SW: The title track is especially vulnerable. You talk about shedding an old costume and letting people see all sides of you. How does it feel now to know you're not letting yourself be confined by these old constraints anymore?
SA: God, it feels amazing. It's kind of like, say you've lived with a certain amount of blurred vision. You thought that it was normal and you just lived that way. Then your doctor says, "No, you need glasses." It's not a perfect analogy but I had lived my life in this slightly dull, holding some shame, just not happy and thriving. I didn't live in the dumps, but I was just not. Now being largely free of that and being who I want to be, it's like, "oh my god, I didn't know I could be this happy!" It's changed me. It's a huge part of why I'm willing to be that vulnerable.
SW: Do you have advice for others who may be looking to make similar changes in their lives and live more to the way they want to?
SA: The first thought that comes to mind is to find those safe people. Not the ones that just see that truth wanting to come out, but the ones that encourage it. For me, little things that worked as a gender non-binary person is like buying the shirt I wanted to wear—not the feminine one. Cutting my hair the way I like. When your outsides match your insides as a gender-queer person you feel more at peace. At alignment.
SW: I really enjoy what you did on "Homesick." Can you elaborate a little on the meaning of "home" to you and why that is something that can change?
SA: What I was getting at is that home is finding that love and peace within yourself and finding the right environment and people that support your striving. I was talking about a home that no longer fits me, but not having quite arrived at that home on the other side yet. Home is really where I find acceptance and belonging—within myself and the people and culture I choose to belong to.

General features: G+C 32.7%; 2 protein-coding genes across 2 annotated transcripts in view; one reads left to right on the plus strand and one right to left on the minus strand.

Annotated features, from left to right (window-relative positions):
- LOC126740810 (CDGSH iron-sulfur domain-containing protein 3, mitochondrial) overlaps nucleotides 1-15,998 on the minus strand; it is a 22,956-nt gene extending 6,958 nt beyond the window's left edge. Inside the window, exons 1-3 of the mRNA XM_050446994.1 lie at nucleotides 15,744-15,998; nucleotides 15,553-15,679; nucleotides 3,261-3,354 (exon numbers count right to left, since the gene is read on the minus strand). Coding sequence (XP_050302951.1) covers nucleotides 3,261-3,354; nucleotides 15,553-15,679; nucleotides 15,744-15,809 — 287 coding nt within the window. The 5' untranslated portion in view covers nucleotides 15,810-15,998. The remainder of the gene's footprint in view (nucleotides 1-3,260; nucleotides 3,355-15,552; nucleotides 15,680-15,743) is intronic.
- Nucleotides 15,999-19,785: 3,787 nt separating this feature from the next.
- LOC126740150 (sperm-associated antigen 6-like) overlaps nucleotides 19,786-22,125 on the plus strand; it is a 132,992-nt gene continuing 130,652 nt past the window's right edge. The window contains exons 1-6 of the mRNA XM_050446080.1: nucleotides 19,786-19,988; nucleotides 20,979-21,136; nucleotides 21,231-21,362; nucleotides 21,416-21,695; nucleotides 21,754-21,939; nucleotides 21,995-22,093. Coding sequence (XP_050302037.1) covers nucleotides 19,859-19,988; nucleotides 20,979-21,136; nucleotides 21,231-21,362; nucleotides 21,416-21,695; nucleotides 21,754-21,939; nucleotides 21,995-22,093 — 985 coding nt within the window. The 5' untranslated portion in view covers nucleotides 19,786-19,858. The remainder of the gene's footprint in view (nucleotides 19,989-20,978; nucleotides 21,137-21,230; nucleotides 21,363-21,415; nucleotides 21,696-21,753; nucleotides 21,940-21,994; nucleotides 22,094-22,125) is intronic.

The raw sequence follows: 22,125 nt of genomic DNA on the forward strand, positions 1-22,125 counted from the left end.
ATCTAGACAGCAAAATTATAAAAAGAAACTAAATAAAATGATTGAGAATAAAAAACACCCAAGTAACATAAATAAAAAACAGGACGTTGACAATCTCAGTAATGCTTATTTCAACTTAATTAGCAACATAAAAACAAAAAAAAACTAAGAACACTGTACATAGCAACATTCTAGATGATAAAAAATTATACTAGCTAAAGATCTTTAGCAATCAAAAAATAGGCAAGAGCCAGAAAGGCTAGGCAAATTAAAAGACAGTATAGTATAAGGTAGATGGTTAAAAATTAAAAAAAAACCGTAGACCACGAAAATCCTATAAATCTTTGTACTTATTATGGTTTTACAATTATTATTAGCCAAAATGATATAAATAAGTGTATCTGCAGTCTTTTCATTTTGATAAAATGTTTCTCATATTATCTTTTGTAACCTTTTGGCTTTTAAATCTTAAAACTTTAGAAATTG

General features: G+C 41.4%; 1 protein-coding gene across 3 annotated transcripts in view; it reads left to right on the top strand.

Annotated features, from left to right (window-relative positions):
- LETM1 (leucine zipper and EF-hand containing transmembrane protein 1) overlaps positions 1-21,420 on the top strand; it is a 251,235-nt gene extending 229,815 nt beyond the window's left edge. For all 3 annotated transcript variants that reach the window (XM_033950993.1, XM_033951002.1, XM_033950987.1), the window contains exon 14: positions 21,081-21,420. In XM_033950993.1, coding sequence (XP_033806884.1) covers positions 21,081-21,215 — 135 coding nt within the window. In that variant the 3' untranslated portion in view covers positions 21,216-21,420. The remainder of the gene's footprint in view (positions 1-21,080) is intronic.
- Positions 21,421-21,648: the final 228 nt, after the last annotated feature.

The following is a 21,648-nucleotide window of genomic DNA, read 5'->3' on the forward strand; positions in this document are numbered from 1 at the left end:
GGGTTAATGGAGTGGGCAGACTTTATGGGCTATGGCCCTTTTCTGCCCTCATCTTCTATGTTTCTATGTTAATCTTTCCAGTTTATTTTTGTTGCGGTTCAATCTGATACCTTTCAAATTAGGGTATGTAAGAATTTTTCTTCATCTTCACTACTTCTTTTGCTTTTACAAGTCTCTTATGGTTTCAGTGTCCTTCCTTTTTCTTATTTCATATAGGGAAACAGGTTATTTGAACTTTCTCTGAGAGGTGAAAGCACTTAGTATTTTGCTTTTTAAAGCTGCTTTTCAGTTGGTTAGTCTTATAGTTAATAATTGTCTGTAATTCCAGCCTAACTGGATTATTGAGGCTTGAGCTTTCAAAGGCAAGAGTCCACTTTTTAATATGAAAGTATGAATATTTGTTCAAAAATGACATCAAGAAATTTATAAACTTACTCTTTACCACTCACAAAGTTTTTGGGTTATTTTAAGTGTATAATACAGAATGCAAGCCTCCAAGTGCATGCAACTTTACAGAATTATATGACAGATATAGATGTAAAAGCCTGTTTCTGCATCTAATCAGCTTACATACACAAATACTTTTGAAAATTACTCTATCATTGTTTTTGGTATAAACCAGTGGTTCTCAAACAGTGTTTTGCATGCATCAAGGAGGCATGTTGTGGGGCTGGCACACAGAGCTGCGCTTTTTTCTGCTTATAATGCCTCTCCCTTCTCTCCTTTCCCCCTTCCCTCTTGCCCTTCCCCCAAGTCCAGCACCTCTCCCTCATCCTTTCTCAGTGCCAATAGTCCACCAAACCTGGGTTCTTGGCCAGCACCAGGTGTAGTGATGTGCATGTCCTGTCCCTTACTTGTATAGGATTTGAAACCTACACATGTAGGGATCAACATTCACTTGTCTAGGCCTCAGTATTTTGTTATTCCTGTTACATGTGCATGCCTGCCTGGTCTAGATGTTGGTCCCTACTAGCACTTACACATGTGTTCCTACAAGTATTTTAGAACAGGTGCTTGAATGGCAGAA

SW: How have you grown closer to nature?
SA: In the course of making the album in particular, which can span back as far as four years, I would find more and more in my creative process that I would get deep inspiration when I was out in nature. A song like "Hippie Deep" for example, I was walking by First Street Rapids and taking that time to let the lyrics flow. That song was about rekindling that sacred connection to nature—it's a real powerful connection. We don't have to look like a hippie to have that.
The year of the pandemic was really special, despite the challenges, but it got me paying more attention to my local, natural environment and feeling kinship with the tree in the backyard. It made me pay attention more. It ignited a new level of interest, of like "What is going on in this ecosystem?!"
SW: You mentioned that you have a tour planned that's sort of an interactive house concert series. Can you share a bit more?
SA: There's this whole community I got plugged into of community song leaders. Just people getting together to sing songs in the moment. This community has folded me in in a beautiful way. A lot of these folks are amazing activists, too. Even before I got in that I was really passionate about participatory music. I come from Puerto Rico and I have so many experiences growing up of everyone singing and playing instruments together. I have this longing desire for more interactive music and interactive concerts. I have this vision of teaching the crowd. Almost every song has a piece built into it that people can sing with.
The concept would be for me to plug into these communities who are eager to sing more. It's a really healing and empowering thing we've lost touch with. Here it's [singing in groups] only like in church, and there's all this shame about not having a good voice. But you are entitled to sing and sing in a group. I think it really deepens the connection.
Celebrate the release of "Break Myself Free" with Amini at the Volcanic Theatre Pub on Friday, July 30. CDs and some bonus-material flash drives are available for purchase.
Shireen Amini Album Release
Fri., July 30. 9pm
Volcanic Theatre Pub
70 SW Century Dr., Bend